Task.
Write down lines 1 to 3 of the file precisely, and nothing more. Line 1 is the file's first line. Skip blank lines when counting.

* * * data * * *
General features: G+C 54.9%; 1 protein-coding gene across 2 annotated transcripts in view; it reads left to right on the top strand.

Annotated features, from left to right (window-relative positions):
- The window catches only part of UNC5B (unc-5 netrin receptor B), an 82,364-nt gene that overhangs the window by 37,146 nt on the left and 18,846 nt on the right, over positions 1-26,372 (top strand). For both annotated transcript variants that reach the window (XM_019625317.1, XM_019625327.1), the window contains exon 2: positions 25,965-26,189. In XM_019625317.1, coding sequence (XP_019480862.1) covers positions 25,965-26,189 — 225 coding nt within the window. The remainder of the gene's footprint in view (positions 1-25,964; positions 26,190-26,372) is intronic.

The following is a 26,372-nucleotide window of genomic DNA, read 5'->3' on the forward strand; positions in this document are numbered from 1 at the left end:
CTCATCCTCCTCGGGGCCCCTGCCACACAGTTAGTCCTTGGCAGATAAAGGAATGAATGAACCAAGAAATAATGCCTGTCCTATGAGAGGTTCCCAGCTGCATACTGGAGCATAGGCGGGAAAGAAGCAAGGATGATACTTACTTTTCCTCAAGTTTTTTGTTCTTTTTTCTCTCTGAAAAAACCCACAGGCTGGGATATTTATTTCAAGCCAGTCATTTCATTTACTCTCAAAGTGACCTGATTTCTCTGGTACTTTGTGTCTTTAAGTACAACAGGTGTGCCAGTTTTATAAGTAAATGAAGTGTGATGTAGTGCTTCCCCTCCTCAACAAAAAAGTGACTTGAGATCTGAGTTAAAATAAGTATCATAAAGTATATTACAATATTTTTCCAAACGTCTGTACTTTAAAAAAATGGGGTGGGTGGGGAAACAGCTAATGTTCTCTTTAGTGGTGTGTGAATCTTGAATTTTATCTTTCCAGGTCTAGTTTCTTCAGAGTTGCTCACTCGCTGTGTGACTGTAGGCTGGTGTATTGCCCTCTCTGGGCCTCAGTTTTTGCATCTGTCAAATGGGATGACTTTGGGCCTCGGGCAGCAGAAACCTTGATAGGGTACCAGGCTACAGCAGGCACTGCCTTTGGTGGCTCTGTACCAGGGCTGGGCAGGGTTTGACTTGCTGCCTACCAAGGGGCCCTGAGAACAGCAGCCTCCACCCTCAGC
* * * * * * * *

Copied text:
General features: G+C 54.9%; 1 protein-coding gene across 2 annotated transcripts in view; it reads left to right on the top strand.

Annotated features, from left to right (window-relative positions):
- The window catches only part of UNC5B (unc-5 netrin receptor B), an 82,364-nt gene that overhangs the window by 37,146 nt on the left and 18,846 nt on the right, over positions 1-26,372 (top strand). For both annotated transcript variants that reach the window (XM_019625317.1, XM_019625327.1), the window contains exon 2: positions 25,965-26,189. In XM_019625317.1, coding sequence (XP_019480862.1) covers positions 25,965-26,189 — 225 coding nt within the window. The remainder of the gene's footprint in view (positions 1-25,964; positions 26,190-26,372) is intronic.